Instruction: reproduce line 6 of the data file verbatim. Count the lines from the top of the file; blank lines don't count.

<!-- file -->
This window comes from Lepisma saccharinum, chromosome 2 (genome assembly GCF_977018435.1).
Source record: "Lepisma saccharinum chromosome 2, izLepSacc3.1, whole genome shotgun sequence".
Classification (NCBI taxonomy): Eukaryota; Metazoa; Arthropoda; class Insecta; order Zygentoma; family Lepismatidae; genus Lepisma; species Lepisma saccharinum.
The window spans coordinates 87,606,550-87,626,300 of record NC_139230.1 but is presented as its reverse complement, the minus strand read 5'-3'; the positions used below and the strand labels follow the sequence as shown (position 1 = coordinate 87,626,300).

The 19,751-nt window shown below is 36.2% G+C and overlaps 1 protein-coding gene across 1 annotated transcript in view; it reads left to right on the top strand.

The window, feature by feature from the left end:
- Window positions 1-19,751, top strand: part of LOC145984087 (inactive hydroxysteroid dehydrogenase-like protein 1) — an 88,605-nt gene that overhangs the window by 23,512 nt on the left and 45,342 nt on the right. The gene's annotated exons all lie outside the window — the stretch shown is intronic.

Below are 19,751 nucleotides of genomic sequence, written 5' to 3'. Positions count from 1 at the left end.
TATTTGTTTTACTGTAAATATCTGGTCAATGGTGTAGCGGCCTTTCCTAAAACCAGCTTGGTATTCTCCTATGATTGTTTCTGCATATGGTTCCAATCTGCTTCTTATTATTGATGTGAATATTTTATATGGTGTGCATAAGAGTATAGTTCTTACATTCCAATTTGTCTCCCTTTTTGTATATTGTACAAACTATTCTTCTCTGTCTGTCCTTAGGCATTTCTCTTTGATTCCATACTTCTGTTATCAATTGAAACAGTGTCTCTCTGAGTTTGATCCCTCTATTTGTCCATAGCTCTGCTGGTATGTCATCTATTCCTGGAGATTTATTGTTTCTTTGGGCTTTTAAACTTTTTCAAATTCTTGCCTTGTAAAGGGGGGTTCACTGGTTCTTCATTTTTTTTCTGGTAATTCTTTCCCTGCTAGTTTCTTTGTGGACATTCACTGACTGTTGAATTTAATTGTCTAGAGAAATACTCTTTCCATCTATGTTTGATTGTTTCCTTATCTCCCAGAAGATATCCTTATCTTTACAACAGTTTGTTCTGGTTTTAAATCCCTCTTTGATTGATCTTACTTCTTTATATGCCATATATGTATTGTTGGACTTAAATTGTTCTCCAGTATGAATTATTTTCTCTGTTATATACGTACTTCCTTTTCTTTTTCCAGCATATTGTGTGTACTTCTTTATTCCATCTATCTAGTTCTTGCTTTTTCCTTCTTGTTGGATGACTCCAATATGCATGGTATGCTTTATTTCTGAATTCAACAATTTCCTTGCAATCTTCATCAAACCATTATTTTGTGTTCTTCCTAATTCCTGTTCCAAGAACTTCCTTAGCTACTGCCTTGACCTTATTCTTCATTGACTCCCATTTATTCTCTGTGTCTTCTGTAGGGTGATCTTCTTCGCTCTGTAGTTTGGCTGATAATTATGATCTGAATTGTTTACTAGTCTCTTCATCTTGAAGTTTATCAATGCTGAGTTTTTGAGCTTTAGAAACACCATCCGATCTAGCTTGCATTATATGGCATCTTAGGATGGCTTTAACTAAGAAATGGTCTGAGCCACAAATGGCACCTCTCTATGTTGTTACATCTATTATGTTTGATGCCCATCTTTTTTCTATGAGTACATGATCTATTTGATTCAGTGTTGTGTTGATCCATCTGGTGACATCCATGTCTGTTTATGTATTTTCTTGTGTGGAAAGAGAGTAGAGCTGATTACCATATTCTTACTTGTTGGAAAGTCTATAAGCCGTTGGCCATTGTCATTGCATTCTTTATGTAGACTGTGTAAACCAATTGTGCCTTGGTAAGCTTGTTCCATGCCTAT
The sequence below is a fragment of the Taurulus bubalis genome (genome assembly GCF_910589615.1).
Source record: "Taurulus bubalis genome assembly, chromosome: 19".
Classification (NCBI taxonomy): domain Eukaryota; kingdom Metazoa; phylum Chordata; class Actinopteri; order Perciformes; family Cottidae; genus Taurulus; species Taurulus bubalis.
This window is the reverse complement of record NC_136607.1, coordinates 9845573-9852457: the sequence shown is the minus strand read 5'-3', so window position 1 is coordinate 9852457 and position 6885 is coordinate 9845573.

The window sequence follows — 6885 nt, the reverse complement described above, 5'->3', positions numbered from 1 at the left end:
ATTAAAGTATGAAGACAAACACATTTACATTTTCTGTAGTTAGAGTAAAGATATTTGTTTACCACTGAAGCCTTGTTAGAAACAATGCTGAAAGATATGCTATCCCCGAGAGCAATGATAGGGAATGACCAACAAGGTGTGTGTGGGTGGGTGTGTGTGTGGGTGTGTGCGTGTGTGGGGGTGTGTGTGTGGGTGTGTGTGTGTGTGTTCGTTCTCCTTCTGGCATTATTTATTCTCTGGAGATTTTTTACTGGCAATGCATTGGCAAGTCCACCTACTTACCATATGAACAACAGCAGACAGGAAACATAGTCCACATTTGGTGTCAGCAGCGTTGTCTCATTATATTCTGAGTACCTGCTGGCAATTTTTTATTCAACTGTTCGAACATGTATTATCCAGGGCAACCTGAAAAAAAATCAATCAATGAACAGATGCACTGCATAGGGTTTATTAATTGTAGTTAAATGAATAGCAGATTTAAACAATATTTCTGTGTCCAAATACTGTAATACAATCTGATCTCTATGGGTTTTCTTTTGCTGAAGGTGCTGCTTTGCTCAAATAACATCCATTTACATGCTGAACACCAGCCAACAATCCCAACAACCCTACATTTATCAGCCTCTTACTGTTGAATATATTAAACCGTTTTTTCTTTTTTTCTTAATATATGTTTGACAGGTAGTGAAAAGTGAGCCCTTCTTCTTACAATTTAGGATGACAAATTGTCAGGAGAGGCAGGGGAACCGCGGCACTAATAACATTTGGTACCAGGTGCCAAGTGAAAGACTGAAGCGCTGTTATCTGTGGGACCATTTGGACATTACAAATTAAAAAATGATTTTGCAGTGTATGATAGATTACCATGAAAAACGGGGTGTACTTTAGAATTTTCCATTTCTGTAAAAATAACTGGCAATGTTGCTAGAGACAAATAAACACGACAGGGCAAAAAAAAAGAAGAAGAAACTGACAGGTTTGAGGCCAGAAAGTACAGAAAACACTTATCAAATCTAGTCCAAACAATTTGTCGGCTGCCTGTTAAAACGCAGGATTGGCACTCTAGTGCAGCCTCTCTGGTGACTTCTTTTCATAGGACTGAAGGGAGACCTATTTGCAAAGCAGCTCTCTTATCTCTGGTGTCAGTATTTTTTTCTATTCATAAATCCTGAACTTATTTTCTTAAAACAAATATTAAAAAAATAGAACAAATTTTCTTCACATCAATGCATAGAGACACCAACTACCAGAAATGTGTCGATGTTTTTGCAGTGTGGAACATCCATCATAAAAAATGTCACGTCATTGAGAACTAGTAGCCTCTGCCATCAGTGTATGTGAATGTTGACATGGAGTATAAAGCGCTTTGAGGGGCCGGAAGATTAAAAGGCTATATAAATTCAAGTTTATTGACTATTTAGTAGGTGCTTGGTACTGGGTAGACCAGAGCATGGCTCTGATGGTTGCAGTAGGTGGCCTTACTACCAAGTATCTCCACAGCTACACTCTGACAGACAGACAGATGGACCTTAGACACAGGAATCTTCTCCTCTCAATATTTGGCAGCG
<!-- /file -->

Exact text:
The window, feature by feature from the left end: